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Schoharie Reservoir
Schoharie Reservoir.jpg
Schoharie Reservoir is located in New York Adirondack Park
Schoharie Reservoir
Schoharie Reservoir
Location in New York Adirondack Park
Schoharie Reservoir is located in the United States
Schoharie Reservoir
Schoharie Reservoir
Location in the United States
Location Catskill Mountains, Schoharie / Delaware / Greene counties, New York, United States
Coordinates 42°22′16″N 74°26′23″W / 42.3712°N 74.4398°W / 42.3712; -74.4398
Type Reservoir
Primary inflows Schoharie Creek
Primary outflows Schoharie Creek
Basin countries United States

The Schoharie Reservoir is a reservoir in the Catskill Mountains of New York State that was created to be one of 19 reservoirs that supplies New York City with water. It was created by impounding Schoharie Creek. Portions of it lie in the towns of Conesville and Gilboa in Schoharie County, Roxbury in Delaware County, and Prattsville in Greene County.


Schoharie Reservoir2
View of Schoharie Reservoir

Even after the Ashokan Reservoir was created as New York City's thirteenth reservoir and the Kensico Reservoir was completed soon after to store its water, the water supply was still insufficient for the city's high population. A search for a new location led to the village of Gilboa, New York, which was purchased and its residents evacuated through condemnation.

Site preparation destroyed most of the area's trees and buildings up to the water line. The dam was built during the early 1920s out of stone bricks. Flooding was completed in 1924 and the reservoir put into service. The village of Gilboa was relocated to the west; traces of it can still be seen during a drought.

The resulting reservoir, the northernmost of the New York City system, is located 36 miles (58 km) southwest of Albany and roughly 110 miles (180 km) northwest of New York City. It lies at the southern end of Schoharie County, the northeastern end of Delaware County, and at the northwestern end of Greene County. It neighbors such towns as Gilboa, Prattsville, and Conesville. It is an impounded portion of the Schoharie Creek, a tributary of the Mohawk River, itself a tributary of the Hudson River.

The resulting reservoir consists of a single 6-mile (9.6-km) basin, and holds 17.6 billion US gallons (67,000,000 m3) of water at full capacity, making it one of the smaller New York City reservoirs. Put into service in 1926, the Schoharie Reservoir provides nine million people with approximately 15-16 percent of their annual water supply needs. It is also the smaller of the two reservoirs which, along with the Ashokan Reservoir, in Olive, New York, make up the New York City Catskill Water System. Overflow from the Schoharie Reservoir tops the Gilboa Dam and runs back into Schoharie Creek, ultimately flowing into the Hudson River.

Water from the Schoharie Reservoir flows to New York City through the 16-mile (26 km)-long Shandaken Tunnel, and empties into the Esopus Creek at Shandaken. Another 11 miles (18 km) down the Esopus it empties into the Ashokan Reservoir. From there water enters the 92-mile (147 km) Catskill Aqueduct to the Kensico Reservoir, thence to New York City.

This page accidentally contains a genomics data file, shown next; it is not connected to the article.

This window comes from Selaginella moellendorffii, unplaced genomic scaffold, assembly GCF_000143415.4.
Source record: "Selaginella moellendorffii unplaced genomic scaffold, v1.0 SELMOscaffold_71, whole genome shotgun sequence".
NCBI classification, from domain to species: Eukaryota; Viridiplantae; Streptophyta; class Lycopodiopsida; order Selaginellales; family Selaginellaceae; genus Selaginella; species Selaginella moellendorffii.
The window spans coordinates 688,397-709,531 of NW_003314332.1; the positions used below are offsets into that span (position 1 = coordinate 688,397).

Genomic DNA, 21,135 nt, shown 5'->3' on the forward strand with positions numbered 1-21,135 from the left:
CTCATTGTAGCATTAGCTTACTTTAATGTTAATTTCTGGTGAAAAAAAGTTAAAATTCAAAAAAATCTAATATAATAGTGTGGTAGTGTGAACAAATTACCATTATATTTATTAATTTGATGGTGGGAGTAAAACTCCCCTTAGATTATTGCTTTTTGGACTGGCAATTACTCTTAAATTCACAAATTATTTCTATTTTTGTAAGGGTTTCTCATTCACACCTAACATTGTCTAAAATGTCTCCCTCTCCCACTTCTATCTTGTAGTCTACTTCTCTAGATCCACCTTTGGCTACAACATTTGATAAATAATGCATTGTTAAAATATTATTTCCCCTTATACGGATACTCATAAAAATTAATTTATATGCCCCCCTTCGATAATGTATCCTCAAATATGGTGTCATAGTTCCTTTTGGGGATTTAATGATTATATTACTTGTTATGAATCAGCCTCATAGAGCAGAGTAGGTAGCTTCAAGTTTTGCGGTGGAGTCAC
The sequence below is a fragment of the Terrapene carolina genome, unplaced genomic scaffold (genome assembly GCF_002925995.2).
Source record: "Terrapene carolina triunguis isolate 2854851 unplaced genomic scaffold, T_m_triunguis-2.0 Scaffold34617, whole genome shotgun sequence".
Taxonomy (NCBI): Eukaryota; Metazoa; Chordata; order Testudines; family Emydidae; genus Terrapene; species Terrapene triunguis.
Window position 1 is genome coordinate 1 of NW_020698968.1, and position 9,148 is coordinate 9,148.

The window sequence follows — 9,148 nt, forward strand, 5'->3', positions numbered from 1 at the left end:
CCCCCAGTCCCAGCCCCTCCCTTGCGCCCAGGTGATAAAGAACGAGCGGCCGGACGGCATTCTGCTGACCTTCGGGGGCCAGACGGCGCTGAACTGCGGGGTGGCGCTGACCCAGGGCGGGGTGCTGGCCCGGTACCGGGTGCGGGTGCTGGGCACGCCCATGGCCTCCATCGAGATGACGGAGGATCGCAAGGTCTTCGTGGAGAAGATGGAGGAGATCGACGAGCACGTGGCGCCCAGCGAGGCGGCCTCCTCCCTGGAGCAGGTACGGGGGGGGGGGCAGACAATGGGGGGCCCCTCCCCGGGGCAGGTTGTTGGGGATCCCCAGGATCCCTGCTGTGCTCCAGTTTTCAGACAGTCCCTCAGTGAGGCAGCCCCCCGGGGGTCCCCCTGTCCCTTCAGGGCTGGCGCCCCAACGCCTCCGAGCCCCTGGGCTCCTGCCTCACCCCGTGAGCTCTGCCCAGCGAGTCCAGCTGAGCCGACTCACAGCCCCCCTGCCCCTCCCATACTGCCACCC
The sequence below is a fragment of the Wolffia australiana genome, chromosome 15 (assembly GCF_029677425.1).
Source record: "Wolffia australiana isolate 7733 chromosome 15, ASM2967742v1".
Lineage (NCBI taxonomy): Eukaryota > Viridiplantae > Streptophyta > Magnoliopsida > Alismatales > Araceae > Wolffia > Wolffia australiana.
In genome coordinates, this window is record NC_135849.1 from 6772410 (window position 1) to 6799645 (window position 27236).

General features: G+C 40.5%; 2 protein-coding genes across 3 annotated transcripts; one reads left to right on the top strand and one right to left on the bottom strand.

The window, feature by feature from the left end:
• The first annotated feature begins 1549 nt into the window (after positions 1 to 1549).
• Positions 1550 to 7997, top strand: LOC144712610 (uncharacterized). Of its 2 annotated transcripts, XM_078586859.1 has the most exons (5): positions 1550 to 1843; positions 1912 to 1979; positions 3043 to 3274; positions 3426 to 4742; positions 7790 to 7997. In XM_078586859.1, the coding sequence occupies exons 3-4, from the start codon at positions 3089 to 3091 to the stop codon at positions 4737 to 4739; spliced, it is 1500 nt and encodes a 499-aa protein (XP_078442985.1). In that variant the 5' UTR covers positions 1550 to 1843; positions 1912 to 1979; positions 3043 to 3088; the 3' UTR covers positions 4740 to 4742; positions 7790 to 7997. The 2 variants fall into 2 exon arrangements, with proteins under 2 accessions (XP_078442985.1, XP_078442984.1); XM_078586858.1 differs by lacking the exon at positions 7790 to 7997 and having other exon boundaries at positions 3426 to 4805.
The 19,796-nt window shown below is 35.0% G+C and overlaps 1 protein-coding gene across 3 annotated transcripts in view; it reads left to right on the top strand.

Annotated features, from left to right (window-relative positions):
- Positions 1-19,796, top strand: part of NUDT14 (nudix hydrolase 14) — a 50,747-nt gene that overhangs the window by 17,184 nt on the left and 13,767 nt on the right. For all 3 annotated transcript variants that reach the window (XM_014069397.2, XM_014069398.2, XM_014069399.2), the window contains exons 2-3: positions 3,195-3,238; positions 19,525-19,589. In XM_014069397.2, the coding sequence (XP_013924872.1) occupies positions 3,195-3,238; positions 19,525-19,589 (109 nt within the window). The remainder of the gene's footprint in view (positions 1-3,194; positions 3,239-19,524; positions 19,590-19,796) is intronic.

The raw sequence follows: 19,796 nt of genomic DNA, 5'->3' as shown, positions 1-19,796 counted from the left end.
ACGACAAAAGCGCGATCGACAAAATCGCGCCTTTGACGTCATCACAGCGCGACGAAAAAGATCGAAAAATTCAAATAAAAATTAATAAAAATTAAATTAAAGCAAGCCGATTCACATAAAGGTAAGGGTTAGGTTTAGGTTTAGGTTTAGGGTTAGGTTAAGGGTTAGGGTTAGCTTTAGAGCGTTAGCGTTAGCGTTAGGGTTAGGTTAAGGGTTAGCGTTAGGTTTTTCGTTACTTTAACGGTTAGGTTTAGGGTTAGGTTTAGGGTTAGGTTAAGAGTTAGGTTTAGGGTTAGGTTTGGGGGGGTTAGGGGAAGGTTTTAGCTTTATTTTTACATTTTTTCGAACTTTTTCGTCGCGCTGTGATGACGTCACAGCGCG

Gilboa Dam

Gilboa Dam
The Gilboa Dam overflowing

The 120-foot (37 m) high concrete and stone brick Gilboa Dam 42°23′30″N 74°26′59″W / 42.39167°N 74.44972°W / 42.39167; -74.44972 in Schoharie County was completed in 1926. Over time the dam eroded to where it posed a potential threat to those living downstream. In December 2005, the New York City Department of Environmental Protection began a $24 million project to bring the dam up to New York State safety standards. Beginning in December 2006 eighty post-tensioned anchoring cables were installed through holes drilled in the dam into bedrock below, bringing it up to New York State safety standards. During this overhaul, residents nearby complained that their tap water had turned a brownish color, perhaps due to the intense drilling into the earth to anchor the dam.

Schoharie County planned and authorized the Gilboa Dam Failure Outdoor Warning System, which was installed by Mid-State Communications. New York City paid for the system consisting of twenty sirens stretching from the Town of Gilboa to the Town of Esperance, ending at the Montgomery County line.

A larger, full-scale overhaul of the Gilboa Dam began in the summer of 2011 after five years of planning. Estimated to cost $350 million, the project will add significant mass to the dam, install floodgates, and include a large tunnel bypass allowing water to be released safely from the reservoir into Schoharie Creek. A citizens advocacy group, called Dam Concerned Citizens, Inc., was formed to monitor structural vulnerabilities in order to ensure the safety of those living downstream.

On August 28, 2011, after receiving as much as 12 inches (300 mm) of rainfall from Hurricane Irene, the Gilboa Dam was placed in a level B situation. Though the dam was intact, the heavy upstream rainfall from the hurricane prompted officials to issue an evacuation order for downstream residents, including a mandatory evacuation of the towns of Middleburgh and Schoharie. The evacuation order was due to the heavy rainfall and not due to a dam failure. After a minor earthquake on August 27, 2011 was recorded in the region and in response to the 2011 Virginia earthquake which occurred on August 23, 2011 and was felt as far north as Canada, New York Governor Andrew Cuomo ordered an infrastructure inspection which included the Gilboa Dam. Governor Cuomo visited the dam on the morning of August 28, 2011 to report that officials had discovered no impacts to the dam from recent seismic activity.

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